So i stopped. No more calling. No responding to her crying about her husband or needing help. And when I had cooled down, I called and explained that although I loved her, and wished nothing but the best for her – I could no longer be her friend because I felt used and unsupported. At that point I wasn’t even engaged, but she was very vocal about what I should and should not do with my life. And she actually had the nerve to say "And when you get engaged…I BETTER be the MOH!!".

She didn’t even INVITE me to her wedding!!

 

If your girl is not supportive of the union, then I think it kind of defeats the purpose of having her stand beside you. If her concerns about your Fiance were considered, and also worked out, then she shouldn’t be acting the way she is about him.

Post # 8
Member
14183 posts
Honey Beekeeper
  • Wedding: June 2009

O goodness, I’m feeling ya.

I have one of those friends, too. I’ve slowly been backing out, but unfortunately, it’s just not always the easiest or simplest thing to do. Every time I talk to her, I realize the maturity gap is getting larger and larger (as in I’m maturing and she’s not) and that her personality is not meshing with mine anymore. We used to be good friends, but her snooty behavior and extreme conservative attitude (to the point that she’s offensive to most people around her) and her boyfriend-before-friends atittude have opened my eyes after a few years. My mom has even forbidden her to come over anymore due to her offensive nature towards a few of my moms’ friends.

I wish I had more solid advice for you, but I really don’t. Personally, I am just cutting back on phone calls, emails, chats, etc. We are better of acquaintance-type friends than super-duper-close buddies. I am hoping things change a little when she grows up and matures. Maybe she will, maybe she won’t, and I do realize that in our case, a lot of it is resentment and jealousy towards me. Fall-outs happen in life, but it’s totally inappropriate of her to make comments like that about your Fiance. Who is SHE to judge him and your relationship anyways? Sorry, but it’s not really her business or her place to say things like that. The saying goes, "if you don’t have anything nice to say…" then you say nothing! I have my opinions about the men my friends date, but I don’t necessarily tell them all of those things, and as long as they are happy, I am fine with it. I’M not with that guy, and if he’s not my kind of guy, who cares as long as my friend loves him and he’s HER type?! I’m sure my friends all have interesting opinions regarding my Fiance, but he’s MINE, not THEIRS, and that is all that matters. I want to tell your friend to cram it basically. Being a good friend does not equate to being derogatory, either.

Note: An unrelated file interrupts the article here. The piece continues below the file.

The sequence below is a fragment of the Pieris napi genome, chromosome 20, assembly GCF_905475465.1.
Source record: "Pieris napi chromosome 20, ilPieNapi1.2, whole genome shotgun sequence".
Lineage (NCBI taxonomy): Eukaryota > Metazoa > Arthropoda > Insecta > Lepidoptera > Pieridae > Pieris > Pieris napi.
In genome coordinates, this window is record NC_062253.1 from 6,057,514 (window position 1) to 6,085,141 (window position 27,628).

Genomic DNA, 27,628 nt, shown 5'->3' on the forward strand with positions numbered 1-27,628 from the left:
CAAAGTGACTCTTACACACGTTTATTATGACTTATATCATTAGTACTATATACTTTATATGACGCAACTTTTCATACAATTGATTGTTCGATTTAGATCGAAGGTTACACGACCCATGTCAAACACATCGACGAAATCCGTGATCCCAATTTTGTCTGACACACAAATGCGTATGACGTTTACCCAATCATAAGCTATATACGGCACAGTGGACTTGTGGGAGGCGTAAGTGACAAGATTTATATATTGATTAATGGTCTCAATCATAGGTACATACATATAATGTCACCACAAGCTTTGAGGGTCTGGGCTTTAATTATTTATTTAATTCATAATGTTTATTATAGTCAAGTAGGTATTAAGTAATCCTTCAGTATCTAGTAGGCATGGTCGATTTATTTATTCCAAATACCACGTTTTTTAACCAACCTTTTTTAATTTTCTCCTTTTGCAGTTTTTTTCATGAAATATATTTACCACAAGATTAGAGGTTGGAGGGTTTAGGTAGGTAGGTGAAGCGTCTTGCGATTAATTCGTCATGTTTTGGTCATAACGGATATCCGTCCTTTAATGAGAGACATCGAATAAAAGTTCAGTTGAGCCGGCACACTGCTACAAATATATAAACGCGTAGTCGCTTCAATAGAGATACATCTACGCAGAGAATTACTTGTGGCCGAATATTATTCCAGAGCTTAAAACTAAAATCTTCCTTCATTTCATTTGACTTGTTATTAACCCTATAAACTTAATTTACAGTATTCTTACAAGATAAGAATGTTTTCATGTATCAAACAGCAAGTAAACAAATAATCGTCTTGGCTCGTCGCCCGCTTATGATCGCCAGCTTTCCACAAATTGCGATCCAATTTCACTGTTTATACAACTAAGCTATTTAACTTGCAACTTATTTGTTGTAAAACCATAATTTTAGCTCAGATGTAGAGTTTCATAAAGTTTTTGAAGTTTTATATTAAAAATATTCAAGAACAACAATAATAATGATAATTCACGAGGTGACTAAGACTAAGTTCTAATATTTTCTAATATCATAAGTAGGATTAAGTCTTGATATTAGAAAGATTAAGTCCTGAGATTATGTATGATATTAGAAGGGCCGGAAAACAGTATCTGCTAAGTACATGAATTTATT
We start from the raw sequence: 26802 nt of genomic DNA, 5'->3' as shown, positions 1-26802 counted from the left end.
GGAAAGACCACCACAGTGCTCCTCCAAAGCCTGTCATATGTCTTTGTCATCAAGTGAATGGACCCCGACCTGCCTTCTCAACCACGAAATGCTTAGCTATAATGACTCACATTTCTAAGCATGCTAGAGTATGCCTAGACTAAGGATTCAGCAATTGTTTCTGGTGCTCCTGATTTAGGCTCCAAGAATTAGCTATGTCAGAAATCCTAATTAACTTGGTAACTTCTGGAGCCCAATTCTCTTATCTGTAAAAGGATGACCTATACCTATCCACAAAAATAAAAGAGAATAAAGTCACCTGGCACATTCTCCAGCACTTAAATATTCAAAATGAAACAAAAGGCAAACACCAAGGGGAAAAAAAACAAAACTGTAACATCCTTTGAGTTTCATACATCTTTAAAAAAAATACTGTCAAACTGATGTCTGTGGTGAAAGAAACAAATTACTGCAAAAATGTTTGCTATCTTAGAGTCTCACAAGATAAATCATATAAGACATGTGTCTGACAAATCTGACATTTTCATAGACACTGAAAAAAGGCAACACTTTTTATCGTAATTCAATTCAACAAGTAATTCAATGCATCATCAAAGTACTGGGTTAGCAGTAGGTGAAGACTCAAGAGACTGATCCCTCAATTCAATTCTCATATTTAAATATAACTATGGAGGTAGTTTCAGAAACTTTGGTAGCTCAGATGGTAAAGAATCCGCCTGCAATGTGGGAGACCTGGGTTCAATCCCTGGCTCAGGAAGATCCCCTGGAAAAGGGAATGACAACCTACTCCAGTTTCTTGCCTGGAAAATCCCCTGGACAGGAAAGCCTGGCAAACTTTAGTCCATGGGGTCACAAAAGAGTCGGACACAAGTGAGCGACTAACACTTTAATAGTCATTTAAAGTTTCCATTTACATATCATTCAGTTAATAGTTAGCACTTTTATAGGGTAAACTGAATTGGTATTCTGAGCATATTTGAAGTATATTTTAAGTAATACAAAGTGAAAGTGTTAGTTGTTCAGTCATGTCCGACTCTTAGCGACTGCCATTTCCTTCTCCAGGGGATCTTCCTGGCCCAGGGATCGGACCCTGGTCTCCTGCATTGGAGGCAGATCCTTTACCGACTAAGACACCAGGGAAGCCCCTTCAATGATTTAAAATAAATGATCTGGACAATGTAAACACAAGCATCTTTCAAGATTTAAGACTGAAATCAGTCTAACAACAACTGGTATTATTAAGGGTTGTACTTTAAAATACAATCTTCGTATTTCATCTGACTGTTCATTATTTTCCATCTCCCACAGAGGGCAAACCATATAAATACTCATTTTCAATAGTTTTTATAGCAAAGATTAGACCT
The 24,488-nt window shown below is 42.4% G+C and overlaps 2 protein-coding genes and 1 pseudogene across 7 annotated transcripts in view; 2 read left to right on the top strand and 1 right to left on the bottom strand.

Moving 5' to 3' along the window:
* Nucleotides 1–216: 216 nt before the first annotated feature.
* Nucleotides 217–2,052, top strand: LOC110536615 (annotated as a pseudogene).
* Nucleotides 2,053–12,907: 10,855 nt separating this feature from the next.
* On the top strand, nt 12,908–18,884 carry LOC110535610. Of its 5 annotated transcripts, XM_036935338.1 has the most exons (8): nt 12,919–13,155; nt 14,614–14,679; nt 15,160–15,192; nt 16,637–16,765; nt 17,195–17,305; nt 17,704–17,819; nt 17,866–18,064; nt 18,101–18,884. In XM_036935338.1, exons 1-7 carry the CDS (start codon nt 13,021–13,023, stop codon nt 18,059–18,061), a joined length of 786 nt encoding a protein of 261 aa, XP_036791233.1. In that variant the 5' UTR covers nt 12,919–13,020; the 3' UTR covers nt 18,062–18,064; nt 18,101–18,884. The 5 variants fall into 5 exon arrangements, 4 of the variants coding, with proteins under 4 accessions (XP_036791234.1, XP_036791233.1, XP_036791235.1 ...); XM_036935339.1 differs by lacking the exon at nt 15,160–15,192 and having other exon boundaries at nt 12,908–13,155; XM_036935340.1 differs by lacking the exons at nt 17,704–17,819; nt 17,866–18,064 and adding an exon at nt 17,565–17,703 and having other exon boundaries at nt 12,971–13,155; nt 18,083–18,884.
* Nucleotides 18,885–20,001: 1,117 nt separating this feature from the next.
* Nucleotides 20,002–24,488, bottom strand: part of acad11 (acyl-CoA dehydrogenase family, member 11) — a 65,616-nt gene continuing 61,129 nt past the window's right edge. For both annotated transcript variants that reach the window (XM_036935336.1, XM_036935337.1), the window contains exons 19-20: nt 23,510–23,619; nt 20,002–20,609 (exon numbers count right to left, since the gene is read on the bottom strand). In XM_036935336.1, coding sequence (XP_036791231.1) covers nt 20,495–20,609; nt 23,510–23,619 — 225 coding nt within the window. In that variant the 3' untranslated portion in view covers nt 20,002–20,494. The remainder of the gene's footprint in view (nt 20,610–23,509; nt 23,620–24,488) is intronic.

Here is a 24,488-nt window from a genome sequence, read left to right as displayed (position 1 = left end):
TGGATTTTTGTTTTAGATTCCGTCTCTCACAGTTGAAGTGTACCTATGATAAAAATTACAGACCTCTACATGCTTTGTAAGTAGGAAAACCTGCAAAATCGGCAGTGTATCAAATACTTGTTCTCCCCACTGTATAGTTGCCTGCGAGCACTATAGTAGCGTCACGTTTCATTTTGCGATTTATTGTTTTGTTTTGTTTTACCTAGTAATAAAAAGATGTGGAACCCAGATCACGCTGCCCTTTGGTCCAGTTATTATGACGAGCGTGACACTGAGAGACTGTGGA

Sending hugs! 

Post # 9
Member
57 posts
Worker bee
  • Wedding: May 2009

All I can say is, before you dump your friend think long and hard about it. I dumped a friend a few years back, and in my head I was totally justified, but looking back now I think we could have totally worked things out. I really miss her, and I regret my decision. Just try to step back and think about the big picture.

Post # 10
Member
672 posts
Busy bee
  • Wedding: November 2009